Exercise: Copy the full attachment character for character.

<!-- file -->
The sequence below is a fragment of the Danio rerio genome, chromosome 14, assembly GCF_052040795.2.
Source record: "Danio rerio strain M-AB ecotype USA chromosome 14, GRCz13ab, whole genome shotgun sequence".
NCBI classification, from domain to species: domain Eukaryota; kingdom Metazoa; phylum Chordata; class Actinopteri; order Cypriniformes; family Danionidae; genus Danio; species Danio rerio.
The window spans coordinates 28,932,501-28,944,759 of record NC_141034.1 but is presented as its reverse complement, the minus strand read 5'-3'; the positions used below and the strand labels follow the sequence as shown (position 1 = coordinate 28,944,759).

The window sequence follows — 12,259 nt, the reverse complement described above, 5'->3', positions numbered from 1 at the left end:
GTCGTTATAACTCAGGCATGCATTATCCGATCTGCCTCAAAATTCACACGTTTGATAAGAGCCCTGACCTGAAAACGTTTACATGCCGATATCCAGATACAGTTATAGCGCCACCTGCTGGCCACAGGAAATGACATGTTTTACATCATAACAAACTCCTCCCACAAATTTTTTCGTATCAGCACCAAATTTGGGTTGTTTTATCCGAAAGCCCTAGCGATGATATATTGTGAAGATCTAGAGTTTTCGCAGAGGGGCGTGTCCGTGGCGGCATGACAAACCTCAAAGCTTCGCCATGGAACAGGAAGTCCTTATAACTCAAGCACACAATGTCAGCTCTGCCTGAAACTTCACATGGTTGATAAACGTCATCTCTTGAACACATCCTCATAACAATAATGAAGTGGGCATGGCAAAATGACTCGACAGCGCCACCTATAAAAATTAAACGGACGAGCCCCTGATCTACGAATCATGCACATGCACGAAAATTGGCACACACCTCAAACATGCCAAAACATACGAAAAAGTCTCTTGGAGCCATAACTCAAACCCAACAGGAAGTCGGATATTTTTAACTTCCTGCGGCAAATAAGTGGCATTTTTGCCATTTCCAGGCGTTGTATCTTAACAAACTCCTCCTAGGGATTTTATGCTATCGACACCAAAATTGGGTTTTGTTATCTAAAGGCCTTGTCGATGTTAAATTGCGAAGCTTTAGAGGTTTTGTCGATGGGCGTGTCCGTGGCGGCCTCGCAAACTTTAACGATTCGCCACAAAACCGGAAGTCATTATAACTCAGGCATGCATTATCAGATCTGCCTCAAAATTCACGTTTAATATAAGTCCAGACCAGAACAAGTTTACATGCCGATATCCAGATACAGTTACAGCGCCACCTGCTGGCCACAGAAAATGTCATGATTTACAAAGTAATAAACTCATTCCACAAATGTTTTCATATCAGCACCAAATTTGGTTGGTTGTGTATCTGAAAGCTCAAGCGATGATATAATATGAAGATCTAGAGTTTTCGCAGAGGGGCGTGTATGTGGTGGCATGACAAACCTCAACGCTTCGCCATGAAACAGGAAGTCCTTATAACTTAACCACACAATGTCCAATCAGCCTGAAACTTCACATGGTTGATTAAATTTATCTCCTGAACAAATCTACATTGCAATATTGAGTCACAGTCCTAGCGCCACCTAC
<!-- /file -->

The sequence below is a fragment of the Danio rerio genome, chromosome 14, assembly GCF_052040795.2.
Source record: "Danio rerio strain M-AB ecotype USA chromosome 14, GRCz13ab, whole genome shotgun sequence".
NCBI classification, from domain to species: domain Eukaryota; kingdom Metazoa; phylum Chordata; class Actinopteri; order Cypriniformes; family Danionidae; genus Danio; species Danio rerio.
The window spans coordinates 28,932,501-28,944,759 of record NC_141034.1 but is presented as its reverse complement, the minus strand read 5'-3'; the positions used below and the strand labels follow the sequence as shown (position 1 = coordinate 28,944,759).

The window sequence follows — 12,259 nt, the reverse complement described above, 5'->3', positions numbered from 1 at the left end:
GTCGTTATAACTCAGGCATGCATTATCCGATCTGCCTCAAAATTCACACGTTTGATAAGAGCCCTGACCTGAAAACGTTTACATGCCGATATCCAGATACAGTTATAGCGCCACCTGCTGGCCACAGGAAATGACATGTTTTACATCATAACAAACTCCTCCCACAAATTTTTTCGTATCAGCACCAAATTTGGGTTGTTTTATCCGAAAGCCCTAGCGATGATATATTGTGAAGATCTAGAGTTTTCGCAGAGGGGCGTGTCCGTGGCGGCATGACAAACCTCAAAGCTTCGCCATGGAACAGGAAGTCCTTATAACTCAAGCACACAATGTCAGCTCTGCCTGAAACTTCACATGGTTGATAAACGTCATCTCTTGAACACATCCTCATAACAATAATGAAGTGGGCATGGCAAAATGACTCGACAGCGCCACCTATAAAAATTAAACGGACGAGCCCCTGATCTACGAATCATGCACATGCACGAAAATTGGCACACACCTCAAACATGCCAAAACATACGAAAAAGTCTCTTGGAGCCATAACTCAAACCCAACAGGAAGTCGGATATTTTTAACTTCCTGCGGCAAATAAGTGGCATTTTTGCCATTTCCAGGCGTTGTATCTTAACAAACTCCTCCTAGGGATTTTATGCTATCGACACCAAAATTGGGTTTTGTTATCTAAAGGCCTTGTCGATGTTAAATTGCGAAGCTTTAGAGGTTTTGTCGATGGGCGTGTCCGTGGCGGCCTCGCAAACTTTAACGATTCGCCACAAAACCGGAAGTCATTATAACTCAGGCATGCATTATCAGATCTGCCTCAAAATTCACGTTTAATATAAGTCCAGACCAGAACAAGTTTACATGCCGATATCCAGATACAGTTACAGCGCCACCTGCTGGCCACAGAAAATGTCATGATTTACAAAGTAATAAACTCATTCCACAAATGTTTTCATATCAGCACCAAATTTGGTTGGTTGTGTATCTGAAAGCTCAAGCGATGATATAATATGAAGATCTAGAGTTTTCGCAGAGGGGCGTGTATGTGGTGGCATGACAAACCTCAACGCTTCGCCATGAAACAGGAAGTCCTTATAACTTAACCACACAATGTCCAATCAGCCTGAAACTTCACATGGTTGATTAAATTTATCTCCTGAACAAATCTACATTGCAATATTGAGTCACAGTCCTAGCGCCACCTAC